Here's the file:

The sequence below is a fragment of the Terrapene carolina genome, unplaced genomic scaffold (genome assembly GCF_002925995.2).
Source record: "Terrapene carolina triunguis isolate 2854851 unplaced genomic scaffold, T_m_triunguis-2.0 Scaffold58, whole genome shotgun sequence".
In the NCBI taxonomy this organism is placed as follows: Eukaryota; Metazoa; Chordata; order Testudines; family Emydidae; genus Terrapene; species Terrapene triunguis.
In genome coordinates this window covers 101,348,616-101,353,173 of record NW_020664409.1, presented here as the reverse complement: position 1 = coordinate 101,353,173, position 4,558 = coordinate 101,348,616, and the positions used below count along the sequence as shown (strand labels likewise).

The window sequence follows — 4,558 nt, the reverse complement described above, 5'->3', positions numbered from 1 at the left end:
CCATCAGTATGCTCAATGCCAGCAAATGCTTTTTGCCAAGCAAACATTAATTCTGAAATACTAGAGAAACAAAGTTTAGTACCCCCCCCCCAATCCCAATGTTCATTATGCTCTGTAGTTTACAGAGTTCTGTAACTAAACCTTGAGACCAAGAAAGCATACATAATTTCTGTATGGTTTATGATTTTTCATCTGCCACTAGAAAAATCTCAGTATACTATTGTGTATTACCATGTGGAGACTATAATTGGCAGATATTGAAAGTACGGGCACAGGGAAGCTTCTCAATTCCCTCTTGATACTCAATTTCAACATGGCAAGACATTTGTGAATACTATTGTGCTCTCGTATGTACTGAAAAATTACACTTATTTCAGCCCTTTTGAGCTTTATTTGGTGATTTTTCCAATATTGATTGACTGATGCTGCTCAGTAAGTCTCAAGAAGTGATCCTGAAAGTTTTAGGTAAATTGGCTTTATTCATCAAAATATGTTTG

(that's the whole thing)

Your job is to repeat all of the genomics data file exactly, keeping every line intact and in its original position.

The sequence below is a fragment of the Terrapene carolina genome, unplaced genomic scaffold (genome assembly GCF_002925995.2).
Source record: "Terrapene carolina triunguis isolate 2854851 unplaced genomic scaffold, T_m_triunguis-2.0 Scaffold58, whole genome shotgun sequence".
In the NCBI taxonomy this organism is placed as follows: Eukaryota; Metazoa; Chordata; order Testudines; family Emydidae; genus Terrapene; species Terrapene triunguis.
In genome coordinates this window covers 101,348,616-101,353,173 of record NW_020664409.1, presented here as the reverse complement: position 1 = coordinate 101,353,173, position 4,558 = coordinate 101,348,616, and the positions used below count along the sequence as shown (strand labels likewise).

The window sequence follows — 4,558 nt, the reverse complement described above, 5'->3', positions numbered from 1 at the left end:
CCATCAGTATGCTCAATGCCAGCAAATGCTTTTTGCCAAGCAAACATTAATTCTGAAATACTAGAGAAACAAAGTTTAGTACCCCCCCCCCAATCCCAATGTTCATTATGCTCTGTAGTTTACAGAGTTCTGTAACTAAACCTTGAGACCAAGAAAGCATACATAATTTCTGTATGGTTTATGATTTTTCATCTGCCACTAGAAAAATCTCAGTATACTATTGTGTATTACCATGTGGAGACTATAATTGGCAGATATTGAAAGTACGGGCACAGGGAAGCTTCTCAATTCCCTCTTGATACTCAATTTCAACATGGCAAGACATTTGTGAATACTATTGTGCTCTCGTATGTACTGAAAAATTACACTTATTTCAGCCCTTTTGAGCTTTATTTGGTGATTTTTCCAATATTGATTGACTGATGCTGCTCAGTAAGTCTCAAGAAGTGATCCTGAAAGTTTTAGGTAAATTGGCTTTATTCATCAAAATATGTTTG